Q181: We sold c.i.f. on an LC, shipped on time, but the documents were lost somewhere between the banks. There’s now a very large demurrage charge, and the cost of a bank indemnity/shipping guarantee to resolve. What is our position?
A181: “Not every contract which is expressed to be a c.i.f. contract is such” (Lord Porter (MV The Julia) 1949).
This is a very complex situation and there’s always a chance that there may be some detail in the file that could materially change this response. Read the following with this caution in mind.
A c.i.f. contract (whether it is c.i.f. proper, or the watered-down CIF of the Incoterms rules) is the sale of documentation not the sale of goods, to the point that in the US Uniform Commercial Code, in a C.I.F. contract, the seller may not offer the goods in place of the documentation, neither may the buyer “…demand delivery of the goods in substitution for the documents.”
Given this final point, arranging a shipping guarantee to facilitate release would still leave the seller in breach of contract, and yet the c.i.f. Warsaw-Oxford rules (on which the Incoterms rule CIF is based) do allow for a shipping guarantee with the buyer’s permission, although Incoterms is silent on the subject.
The point here then is that much depends upon “which” c.i.f. / CIF/ C.I.F. the parties are trading under.
c.i.f. and the so-called ‘negotiable’ bill of lading are designed to be used in tandem when trading commodities. The ‘buyer’ is therefore potentially a middleman who does not want physical release of the cargo to their care, but rather wants the transferrable documentation so that they may on-sell this to the next trader.
However, if the seller and buyer agree to allow the seller to accomplish the sales contract by way of lodging a shipping guarantee as a substitute for the lost bill, then so be it. But be aware that this was a commercial compromise and not an automatic solution.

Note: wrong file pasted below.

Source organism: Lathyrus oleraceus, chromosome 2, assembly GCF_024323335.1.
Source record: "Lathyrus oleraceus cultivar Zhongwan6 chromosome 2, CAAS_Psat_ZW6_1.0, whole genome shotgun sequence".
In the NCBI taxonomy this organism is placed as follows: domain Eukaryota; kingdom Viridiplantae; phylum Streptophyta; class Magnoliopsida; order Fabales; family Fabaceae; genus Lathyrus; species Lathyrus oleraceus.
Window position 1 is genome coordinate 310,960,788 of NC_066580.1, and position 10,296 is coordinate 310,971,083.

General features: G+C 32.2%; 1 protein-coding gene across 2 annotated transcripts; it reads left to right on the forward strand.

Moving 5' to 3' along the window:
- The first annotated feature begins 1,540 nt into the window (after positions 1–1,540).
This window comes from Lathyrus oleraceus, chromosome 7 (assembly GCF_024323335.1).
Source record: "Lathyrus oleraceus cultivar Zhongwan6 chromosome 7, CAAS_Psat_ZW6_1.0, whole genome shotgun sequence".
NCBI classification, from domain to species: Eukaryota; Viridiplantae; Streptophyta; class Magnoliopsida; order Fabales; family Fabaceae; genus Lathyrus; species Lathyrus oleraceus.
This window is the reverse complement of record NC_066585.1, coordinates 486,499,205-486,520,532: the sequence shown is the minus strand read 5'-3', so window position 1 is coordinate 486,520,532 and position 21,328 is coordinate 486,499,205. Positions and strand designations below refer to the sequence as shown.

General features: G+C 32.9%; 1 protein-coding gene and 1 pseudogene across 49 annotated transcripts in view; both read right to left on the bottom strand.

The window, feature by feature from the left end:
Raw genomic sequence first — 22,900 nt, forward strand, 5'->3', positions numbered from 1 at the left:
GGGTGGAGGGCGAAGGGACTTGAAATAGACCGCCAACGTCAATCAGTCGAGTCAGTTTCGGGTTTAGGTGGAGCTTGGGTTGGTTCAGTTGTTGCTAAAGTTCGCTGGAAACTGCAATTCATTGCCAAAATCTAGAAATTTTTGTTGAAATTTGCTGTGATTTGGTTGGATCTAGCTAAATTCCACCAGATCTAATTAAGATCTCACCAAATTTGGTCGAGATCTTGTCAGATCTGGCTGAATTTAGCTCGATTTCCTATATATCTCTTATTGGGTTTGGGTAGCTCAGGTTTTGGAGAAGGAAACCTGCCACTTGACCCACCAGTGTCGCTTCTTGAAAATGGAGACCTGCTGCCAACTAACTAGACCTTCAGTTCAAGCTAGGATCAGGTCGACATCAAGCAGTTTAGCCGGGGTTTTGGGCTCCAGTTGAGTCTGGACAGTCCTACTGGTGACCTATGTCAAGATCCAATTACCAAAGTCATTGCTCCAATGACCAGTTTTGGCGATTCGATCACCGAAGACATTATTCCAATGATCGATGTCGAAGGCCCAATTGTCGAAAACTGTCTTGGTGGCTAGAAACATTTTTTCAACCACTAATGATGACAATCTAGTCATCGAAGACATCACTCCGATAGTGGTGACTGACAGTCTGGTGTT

There is certainly no recourse to the bank who may have lost the documents while in their care. The credit will be subject to the UCP600, Article 35 of which protects the banks, who assume “no liability or responsibility for the consequences arising out of delay, loss in transit, mutilation or other errors arising in the transmission of any…documents…”
The acceptance of the shipping guarantee is at the discretion of the shipping line. The contract they have with their principal, as evidenced by the bill of lading, does not allow for release against anything other than the bill of lading, so it is a real risk for the line to release against something else (other than a court order), lest they be found in breach of their own contract.
For this reason it can take a long time for the shipping line to consider the offer of the indemnity (as they investigate and contemplate their risk), and the accumulation of storage and demurrage charges – to which the carrier has no exposure – will not motivate the line to cut corners in the interest of haste.
As much as the seller might not like the answer, the answer – based on the facts disclosed – is that they are fortunate to be allowed by the buyer to arrange the shipping guarantee, and fortunate further if the shipping line accepts it.
Business is risk. There is no risk-free position, but there are some positions one can take where the risk is lowered. For sellers, the low-risk approach to business is not served in the 21st century tendering a 18th century transport document, to fulfil an 19th century contract term, under an early 20th century payment mechanism.
In practice, I would expect the consignee will be required to settle the demurrage charges prior to release, however as the credit will expire I also anticipate the applicant will have their funds returned, and the buyer will meet the incurred demurrage charges by short-paying the seller in due course.